Noble Ape's Cognitive Simulation: From Agar to Dreaming and Beyond
Thomas S. Barbalet (Noble Ape, USA)
Copyright © 2010.
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Inspired by observing bacterial growth in agar and by the transfer of information through simple agar simulations, the cognitive simulation of Noble Ape (originally developed in 1996) has defined itself as both a philosophical simulation tool and a processor metric. The Noble Ape cognitive simulation was originally developed based on diverse philosophical texts and in methodological objection to the neural network paradigm of artificial intelligence. This chapter explores the movement from biological observation to agar simulation through information transfer into a coherent cognitive simulation. The cognitive simulation had to be tuned to produce meaningful results. The cognitive simulation was adopted as processor metrics for tuning performance. This “brain cycles per second” metric was first used by Apple in 2003 and then Intel in 2005. Through this development, both the legacy of primitive agar information-transfer and the use of this as a cognitive simulation method raised novel computational and philosophical issues.
Artificial Life, Noble Ape And Agar
There is no coherent, universally accepted history of artificial life. The term artificial life was coined by Christopher G. Langton in the late 1980s (Langton, 1997). From the late 1980s to the early 1990s a number of popular and academic books covered the topic of artificial life either as a surveying of the art (Emmeche, 1991; Levy, 1992) or covering the author's particular interests in artificial life (Dawkins, 1987). Contemporary practitioners of artificial life tend to attribute one of these books as the basis for their development - Dawkins' Biomorphs (1987) or Dawkins' inspired possibilities (Ventrella, 2005; Barbalet & Stauffer, 2006; Barbalet & De Jong, 2007) or Sims' Blockies (1994) (Barbalet & Klein, 2006). Dawkins, Sims and the inspired practitioners' simulations were based on genetic algorithms.
Noble Ape was framed in the broadest possible surveying of these books. No particular book was the focused basis for the development. In fact, Dawkins' earlier work (1976) was considered over Dawkins' later work (1987) with regard to the social framing of Noble Ape. Without any guiding artificial life text, the foundational theme of Noble Ape was that artificial life empowered the developer to take from any area of interest and assemble a testable simulation environment to see how these theories inter-played. This was a view born in isolation.
In 1996, the open source Noble Ape Simulation was created to produce a rich biological environment and to simulate the movement and cognitive processes of the Noble Apes, a sentient ape-like creature that wandered through the simulated environment (Barbalet, 2005c). One of the primary interests of the Noble Ape Simulation was the development of simple societies and whether the environment could contribute to the structure of the societies created. Would a harsh environment with limited food and water create an authoritarian society? Would an environment teeming with food and water produce a casual and contemplative society? What would happen through transitions of famine or war? How would the societies develop through these experiences?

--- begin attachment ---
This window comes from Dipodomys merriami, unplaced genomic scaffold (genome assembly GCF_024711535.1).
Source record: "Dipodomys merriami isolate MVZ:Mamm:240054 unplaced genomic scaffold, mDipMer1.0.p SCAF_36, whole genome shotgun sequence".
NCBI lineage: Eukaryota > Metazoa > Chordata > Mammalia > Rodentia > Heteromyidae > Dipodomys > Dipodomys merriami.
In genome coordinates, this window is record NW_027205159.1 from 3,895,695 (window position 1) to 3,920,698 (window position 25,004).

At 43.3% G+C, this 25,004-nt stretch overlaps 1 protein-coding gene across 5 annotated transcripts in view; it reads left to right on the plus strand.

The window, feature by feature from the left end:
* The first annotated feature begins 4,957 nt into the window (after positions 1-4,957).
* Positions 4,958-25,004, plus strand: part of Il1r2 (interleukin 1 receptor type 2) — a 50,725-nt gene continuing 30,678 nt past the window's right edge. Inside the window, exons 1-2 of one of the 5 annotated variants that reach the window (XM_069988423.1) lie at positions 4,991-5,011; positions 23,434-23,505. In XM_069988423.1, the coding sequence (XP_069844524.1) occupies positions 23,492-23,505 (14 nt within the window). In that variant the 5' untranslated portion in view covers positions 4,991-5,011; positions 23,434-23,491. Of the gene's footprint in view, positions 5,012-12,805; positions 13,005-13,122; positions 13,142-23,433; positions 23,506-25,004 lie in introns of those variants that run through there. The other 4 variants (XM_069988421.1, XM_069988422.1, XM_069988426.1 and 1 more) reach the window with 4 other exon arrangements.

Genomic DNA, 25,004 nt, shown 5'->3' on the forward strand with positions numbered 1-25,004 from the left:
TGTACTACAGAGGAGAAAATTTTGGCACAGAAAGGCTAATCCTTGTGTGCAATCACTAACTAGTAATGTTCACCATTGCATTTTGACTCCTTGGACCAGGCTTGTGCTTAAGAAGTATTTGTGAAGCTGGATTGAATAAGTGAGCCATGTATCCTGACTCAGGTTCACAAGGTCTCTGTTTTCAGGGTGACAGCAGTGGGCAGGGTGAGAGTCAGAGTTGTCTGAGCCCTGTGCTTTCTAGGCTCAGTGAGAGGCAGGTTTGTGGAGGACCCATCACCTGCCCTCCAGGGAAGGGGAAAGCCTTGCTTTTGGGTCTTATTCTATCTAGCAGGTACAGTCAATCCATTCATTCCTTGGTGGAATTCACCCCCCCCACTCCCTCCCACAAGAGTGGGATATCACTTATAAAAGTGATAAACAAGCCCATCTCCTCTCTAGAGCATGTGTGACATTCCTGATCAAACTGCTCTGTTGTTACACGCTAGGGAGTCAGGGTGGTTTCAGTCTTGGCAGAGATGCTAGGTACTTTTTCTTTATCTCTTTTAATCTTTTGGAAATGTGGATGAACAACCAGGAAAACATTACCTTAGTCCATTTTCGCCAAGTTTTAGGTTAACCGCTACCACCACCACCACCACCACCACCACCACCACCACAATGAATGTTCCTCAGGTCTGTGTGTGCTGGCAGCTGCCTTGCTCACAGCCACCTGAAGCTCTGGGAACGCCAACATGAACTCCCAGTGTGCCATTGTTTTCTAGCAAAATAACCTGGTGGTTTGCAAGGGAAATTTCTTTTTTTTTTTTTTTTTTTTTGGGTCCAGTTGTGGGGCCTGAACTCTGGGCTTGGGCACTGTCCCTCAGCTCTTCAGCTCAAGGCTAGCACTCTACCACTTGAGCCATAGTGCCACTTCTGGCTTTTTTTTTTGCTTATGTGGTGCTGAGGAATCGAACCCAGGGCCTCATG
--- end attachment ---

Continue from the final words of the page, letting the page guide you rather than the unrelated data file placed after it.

If there was a seminal theme through the original development of Noble Ape it was through the ideas of Logical Atomism (Russell, 1956). These ideas were not developed in the age of contemporary computing however they appeared applicable through the description of sense-data processing and the idea of atomic sense information. Logical Atomism presented the idea that sense data was provided in discrete processable quantities. Through providing sense data over time, the development of a coherent self could be generated. These ideas were further refined in Noble Ape Philosophic (Barbalet, 1997) into a coherent means of taking the external world and making an internal created representation. It is important to note that this internal representation can be without observable reference in terms of relationships between the external information (or the sense data presentation of the external information) and the internal representation. This still gave no indication of the method of processing. In terms of the cognitive simulation it defined vision (shorthand for all external sense data), the identity which was the material of the cognitive simulation, fear and desire. Fear and desire were the two operators that acted on the identity to manipulate the vision information over time.
The artificial life project closest to Noble Ape was PolyWorld (Yaeger, 1994). Like Noble Ape, PolyWorld was an example of the “intelligent agents in a simulated environment” class of artificial life simulations. Although the projects were completely independent, they shared a number of the same high-level concepts - computational genetics, physiology, metabolism, learning, vision and behavior.
The primary distinctions between Noble Ape and PolyWorld related to two components. Noble Ape contained a more detailed simulated environment, including an undulating topography, a changing weather simulation and a biological simulation containing a diversity of simulated flora and fauna. The other distinction, and the subject of this chapter, was the means of simulating the intelligent behavior of the agents. PolyWorld used a neural network model of intelligence. Noble Ape did not.
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